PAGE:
Yesterday the annual summary of SAT—formerly Scholastic Aptitude Test—scores came out, and the news was once again disheartening. Indeed, average reading scores hit a record low, and math remained stagnant. Writing scores also dipped, but that part of the test has only existed since 2006.
There are important provisos that go with drawing conclusions about the nation’s education system using the SAT. Most notably, who takes it is largely self‐selected, and growing numbers of people sitting for it—some of whom might not have bothered in the past—could lower scores without indicating the system is getting worse. That said, as the chart below shows, no likely amount of self‐selection or changing test‐takers can account for the overwhelming lack of correlation between spending and scores. Per‐pupil outlays have taken off like a moonshot while scores have either sat on the runway, or even burrowed down a bit.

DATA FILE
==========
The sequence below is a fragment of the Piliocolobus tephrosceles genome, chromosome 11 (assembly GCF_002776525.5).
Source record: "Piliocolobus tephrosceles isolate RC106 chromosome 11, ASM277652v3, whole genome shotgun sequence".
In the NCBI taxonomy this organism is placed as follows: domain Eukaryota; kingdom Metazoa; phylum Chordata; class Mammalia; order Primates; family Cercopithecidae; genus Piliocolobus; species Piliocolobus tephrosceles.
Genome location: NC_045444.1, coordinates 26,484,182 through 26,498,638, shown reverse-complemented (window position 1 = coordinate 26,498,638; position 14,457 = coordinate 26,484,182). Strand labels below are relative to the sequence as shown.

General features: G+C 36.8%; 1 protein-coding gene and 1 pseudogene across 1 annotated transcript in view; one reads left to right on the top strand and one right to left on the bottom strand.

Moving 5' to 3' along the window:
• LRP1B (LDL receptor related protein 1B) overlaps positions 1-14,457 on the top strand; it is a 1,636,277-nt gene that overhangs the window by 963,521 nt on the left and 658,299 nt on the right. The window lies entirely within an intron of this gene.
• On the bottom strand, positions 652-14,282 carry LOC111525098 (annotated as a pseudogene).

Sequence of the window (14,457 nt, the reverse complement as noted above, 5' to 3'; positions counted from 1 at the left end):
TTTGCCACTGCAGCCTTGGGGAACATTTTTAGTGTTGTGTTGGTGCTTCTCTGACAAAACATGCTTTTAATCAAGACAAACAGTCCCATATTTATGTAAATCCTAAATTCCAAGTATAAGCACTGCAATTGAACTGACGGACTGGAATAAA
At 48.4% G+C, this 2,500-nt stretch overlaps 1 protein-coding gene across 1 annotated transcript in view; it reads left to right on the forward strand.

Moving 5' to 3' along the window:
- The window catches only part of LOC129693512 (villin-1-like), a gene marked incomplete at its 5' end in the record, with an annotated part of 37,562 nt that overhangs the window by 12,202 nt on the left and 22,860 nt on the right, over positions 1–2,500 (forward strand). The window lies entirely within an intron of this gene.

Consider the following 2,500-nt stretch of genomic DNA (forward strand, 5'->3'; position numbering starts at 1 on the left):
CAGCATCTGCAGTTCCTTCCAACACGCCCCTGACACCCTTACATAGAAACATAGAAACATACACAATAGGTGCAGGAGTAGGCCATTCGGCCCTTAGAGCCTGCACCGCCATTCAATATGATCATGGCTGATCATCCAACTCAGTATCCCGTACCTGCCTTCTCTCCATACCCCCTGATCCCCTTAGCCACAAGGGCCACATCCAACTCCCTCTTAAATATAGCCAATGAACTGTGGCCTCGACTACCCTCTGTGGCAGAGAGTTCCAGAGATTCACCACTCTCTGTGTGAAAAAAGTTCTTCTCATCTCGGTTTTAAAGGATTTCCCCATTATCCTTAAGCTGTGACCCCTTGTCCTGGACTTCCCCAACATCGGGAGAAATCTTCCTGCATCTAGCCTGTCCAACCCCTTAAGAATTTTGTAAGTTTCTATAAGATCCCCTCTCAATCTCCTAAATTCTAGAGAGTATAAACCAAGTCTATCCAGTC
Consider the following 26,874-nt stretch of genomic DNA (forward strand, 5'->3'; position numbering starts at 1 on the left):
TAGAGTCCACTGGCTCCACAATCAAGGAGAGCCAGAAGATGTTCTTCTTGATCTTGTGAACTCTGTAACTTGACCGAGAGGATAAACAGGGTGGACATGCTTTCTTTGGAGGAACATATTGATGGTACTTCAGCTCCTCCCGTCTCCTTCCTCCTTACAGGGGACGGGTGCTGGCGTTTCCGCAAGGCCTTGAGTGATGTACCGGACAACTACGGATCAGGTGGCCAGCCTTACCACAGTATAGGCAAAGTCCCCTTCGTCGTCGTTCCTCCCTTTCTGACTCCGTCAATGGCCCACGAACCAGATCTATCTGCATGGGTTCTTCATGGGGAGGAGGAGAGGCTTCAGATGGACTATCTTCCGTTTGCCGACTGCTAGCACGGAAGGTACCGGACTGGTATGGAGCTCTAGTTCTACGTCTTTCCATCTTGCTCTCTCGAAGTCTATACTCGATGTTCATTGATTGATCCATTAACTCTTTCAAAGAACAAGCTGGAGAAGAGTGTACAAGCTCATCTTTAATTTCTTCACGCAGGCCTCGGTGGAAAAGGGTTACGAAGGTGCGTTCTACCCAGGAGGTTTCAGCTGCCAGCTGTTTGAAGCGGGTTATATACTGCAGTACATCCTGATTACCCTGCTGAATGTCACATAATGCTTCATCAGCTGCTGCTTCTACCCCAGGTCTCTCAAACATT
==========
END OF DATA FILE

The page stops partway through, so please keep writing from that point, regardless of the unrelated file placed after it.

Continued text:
Sadly, this corresponds to the results from long‐term National Assessment of Educational Progress exams—which are nationally representative—for 17‐year‐olds. Again, as the following chart reveals, spending has skyrocketed while scores have, um, decidedly not skyrocketed.
There are factors that make comparing year‐to‐year SAT scores imprecise. But the trend clearly reinforces what we should already know: we get almost no return for our education “investment.”